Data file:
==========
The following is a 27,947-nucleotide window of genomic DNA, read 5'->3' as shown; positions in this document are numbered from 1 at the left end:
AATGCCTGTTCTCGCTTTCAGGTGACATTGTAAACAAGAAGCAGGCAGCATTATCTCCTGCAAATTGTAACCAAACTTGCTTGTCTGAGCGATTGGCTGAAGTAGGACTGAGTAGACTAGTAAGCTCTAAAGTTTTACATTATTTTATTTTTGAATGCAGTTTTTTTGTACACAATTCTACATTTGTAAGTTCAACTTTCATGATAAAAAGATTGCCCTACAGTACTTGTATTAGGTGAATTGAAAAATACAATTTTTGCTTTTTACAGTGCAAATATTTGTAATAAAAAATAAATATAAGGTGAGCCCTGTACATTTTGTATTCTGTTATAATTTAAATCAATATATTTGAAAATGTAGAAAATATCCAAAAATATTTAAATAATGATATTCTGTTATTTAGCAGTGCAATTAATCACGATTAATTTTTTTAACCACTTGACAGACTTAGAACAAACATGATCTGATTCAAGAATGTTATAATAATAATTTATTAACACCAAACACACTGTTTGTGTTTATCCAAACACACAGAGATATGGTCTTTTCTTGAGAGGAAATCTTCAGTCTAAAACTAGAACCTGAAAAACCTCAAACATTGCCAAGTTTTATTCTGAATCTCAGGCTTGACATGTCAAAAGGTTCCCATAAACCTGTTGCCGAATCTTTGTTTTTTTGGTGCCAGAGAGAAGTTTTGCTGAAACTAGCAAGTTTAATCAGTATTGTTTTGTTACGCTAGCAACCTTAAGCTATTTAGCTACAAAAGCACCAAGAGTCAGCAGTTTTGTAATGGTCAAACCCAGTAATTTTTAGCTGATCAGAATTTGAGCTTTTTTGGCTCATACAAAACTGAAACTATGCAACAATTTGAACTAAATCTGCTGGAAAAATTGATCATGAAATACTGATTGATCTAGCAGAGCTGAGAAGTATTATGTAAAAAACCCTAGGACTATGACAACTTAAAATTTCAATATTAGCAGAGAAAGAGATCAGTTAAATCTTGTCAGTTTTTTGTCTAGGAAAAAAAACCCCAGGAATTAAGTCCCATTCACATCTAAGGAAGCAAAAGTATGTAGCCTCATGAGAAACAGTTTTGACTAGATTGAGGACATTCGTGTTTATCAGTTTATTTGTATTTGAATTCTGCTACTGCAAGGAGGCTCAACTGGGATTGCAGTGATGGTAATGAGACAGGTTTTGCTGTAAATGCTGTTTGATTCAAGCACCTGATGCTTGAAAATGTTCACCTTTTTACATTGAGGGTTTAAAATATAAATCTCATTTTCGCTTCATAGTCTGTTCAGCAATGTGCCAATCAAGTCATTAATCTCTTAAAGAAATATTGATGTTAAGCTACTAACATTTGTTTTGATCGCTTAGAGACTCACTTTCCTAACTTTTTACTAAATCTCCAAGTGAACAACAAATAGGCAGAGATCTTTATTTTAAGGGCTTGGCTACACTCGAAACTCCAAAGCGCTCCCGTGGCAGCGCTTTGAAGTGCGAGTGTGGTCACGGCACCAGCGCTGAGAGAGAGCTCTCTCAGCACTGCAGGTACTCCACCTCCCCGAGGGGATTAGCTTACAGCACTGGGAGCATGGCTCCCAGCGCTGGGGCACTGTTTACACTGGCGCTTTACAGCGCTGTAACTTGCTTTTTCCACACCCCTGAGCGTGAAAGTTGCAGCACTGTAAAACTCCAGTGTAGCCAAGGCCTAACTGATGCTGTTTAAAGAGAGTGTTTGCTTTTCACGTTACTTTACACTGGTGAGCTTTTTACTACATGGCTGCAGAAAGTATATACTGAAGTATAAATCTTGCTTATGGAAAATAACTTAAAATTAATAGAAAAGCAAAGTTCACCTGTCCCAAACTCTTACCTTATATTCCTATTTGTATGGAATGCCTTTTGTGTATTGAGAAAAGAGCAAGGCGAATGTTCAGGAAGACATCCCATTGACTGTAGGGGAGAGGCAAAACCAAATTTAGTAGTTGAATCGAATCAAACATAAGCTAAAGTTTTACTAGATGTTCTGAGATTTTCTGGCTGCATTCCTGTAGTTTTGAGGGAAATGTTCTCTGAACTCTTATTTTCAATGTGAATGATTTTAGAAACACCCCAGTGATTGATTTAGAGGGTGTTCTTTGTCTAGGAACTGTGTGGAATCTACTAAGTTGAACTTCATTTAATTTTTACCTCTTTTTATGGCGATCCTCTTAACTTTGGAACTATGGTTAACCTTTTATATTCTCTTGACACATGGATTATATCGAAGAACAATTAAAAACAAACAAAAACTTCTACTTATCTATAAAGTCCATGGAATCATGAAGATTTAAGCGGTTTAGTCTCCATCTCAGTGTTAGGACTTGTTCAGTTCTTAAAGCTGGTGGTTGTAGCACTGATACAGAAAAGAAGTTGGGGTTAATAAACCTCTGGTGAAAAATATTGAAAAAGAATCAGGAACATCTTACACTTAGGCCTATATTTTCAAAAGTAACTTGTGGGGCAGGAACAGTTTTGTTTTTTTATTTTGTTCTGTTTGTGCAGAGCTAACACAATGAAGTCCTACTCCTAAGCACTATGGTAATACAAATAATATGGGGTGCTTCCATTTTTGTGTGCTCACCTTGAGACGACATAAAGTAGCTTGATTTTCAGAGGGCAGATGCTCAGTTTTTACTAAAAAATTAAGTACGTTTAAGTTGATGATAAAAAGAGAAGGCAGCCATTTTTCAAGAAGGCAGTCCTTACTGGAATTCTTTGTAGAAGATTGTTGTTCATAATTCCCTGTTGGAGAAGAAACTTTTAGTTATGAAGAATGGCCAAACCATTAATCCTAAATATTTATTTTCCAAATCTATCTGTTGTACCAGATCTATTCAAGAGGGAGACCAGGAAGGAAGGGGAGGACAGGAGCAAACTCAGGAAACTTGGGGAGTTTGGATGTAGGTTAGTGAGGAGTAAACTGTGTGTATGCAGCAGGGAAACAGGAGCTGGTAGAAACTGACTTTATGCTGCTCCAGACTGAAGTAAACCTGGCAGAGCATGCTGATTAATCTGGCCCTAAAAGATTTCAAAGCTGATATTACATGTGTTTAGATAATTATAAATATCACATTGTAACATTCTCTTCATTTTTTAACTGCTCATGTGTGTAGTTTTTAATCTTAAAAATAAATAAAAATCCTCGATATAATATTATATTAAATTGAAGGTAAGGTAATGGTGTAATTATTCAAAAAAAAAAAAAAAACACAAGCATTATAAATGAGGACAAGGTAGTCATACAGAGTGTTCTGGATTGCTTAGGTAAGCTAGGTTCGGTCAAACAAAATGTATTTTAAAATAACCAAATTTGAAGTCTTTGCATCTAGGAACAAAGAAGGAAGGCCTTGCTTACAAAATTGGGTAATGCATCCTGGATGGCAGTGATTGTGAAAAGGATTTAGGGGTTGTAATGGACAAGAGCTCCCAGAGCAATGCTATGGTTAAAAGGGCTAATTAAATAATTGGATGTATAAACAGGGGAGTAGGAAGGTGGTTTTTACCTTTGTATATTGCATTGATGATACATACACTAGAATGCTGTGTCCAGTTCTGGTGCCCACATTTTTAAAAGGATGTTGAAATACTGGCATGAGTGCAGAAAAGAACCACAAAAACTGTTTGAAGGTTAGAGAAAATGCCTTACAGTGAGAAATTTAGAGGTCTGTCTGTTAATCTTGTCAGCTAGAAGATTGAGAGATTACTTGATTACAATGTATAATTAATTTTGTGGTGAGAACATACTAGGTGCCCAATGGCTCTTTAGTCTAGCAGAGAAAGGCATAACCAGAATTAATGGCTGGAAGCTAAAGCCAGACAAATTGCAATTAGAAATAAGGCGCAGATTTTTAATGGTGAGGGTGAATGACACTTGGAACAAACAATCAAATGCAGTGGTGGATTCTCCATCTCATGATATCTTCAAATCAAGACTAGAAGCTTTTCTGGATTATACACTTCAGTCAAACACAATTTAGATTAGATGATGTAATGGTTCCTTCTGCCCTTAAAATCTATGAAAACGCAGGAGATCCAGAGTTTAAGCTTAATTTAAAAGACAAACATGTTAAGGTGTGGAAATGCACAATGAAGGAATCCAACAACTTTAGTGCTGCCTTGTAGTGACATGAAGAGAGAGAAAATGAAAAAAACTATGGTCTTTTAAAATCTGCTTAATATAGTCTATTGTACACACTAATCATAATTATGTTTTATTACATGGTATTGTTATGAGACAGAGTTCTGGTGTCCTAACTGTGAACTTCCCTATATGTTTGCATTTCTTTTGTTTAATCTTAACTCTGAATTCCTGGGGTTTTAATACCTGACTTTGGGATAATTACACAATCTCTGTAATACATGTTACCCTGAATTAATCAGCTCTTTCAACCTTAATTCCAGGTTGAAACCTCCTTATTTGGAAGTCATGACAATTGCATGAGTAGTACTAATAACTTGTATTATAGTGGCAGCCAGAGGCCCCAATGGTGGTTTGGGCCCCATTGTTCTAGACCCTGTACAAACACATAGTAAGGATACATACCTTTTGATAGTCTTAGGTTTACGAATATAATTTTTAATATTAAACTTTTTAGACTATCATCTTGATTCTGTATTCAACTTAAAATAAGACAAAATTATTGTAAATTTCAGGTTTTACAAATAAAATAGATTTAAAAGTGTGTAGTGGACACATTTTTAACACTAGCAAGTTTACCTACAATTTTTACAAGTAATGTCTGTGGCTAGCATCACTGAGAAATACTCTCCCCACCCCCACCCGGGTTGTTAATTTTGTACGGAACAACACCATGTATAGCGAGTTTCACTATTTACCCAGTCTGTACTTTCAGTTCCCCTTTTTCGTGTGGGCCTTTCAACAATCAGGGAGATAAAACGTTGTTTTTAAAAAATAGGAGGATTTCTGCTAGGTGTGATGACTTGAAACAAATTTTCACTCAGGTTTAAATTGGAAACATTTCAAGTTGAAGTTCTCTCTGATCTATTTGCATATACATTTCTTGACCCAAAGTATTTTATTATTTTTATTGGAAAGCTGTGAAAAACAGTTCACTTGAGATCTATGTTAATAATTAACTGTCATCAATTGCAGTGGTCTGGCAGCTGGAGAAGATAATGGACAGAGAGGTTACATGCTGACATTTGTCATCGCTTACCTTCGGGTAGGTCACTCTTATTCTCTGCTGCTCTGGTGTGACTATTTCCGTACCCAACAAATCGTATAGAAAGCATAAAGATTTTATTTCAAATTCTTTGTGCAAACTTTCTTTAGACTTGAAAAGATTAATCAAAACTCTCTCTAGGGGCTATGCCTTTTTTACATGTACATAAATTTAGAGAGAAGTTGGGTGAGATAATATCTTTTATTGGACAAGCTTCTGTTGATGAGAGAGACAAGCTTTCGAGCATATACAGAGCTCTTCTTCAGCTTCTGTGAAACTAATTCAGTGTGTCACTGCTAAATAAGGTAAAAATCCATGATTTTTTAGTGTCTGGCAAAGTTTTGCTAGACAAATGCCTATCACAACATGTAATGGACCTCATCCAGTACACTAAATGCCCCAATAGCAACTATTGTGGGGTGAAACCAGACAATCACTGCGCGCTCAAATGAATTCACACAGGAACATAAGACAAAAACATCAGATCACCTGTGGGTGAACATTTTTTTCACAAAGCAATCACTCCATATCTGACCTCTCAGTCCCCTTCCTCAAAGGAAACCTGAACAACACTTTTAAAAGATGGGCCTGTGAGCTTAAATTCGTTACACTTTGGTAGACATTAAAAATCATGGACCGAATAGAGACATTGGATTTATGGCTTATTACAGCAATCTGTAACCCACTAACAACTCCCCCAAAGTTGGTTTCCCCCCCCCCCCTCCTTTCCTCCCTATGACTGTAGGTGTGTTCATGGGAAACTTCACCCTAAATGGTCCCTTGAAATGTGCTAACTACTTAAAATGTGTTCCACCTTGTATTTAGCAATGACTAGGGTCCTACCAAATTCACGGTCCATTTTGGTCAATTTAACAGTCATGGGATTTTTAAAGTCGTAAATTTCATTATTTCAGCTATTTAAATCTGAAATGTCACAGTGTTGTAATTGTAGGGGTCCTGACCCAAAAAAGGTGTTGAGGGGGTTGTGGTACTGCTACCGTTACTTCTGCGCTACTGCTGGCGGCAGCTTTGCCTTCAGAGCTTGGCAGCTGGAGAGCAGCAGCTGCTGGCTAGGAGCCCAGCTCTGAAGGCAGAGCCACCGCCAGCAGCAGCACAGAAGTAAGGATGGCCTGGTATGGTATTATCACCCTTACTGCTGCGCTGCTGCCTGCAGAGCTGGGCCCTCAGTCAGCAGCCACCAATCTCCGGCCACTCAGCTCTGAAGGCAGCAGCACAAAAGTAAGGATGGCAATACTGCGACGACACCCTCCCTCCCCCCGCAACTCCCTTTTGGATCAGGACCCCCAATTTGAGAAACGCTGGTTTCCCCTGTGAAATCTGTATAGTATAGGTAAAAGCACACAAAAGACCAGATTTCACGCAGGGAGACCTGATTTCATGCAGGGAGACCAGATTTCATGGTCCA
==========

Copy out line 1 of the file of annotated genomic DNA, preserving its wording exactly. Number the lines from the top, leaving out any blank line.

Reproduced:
The following is a 27,947-nucleotide window of genomic DNA, read 5'->3' as shown; positions in this document are numbered from 1 at the left end: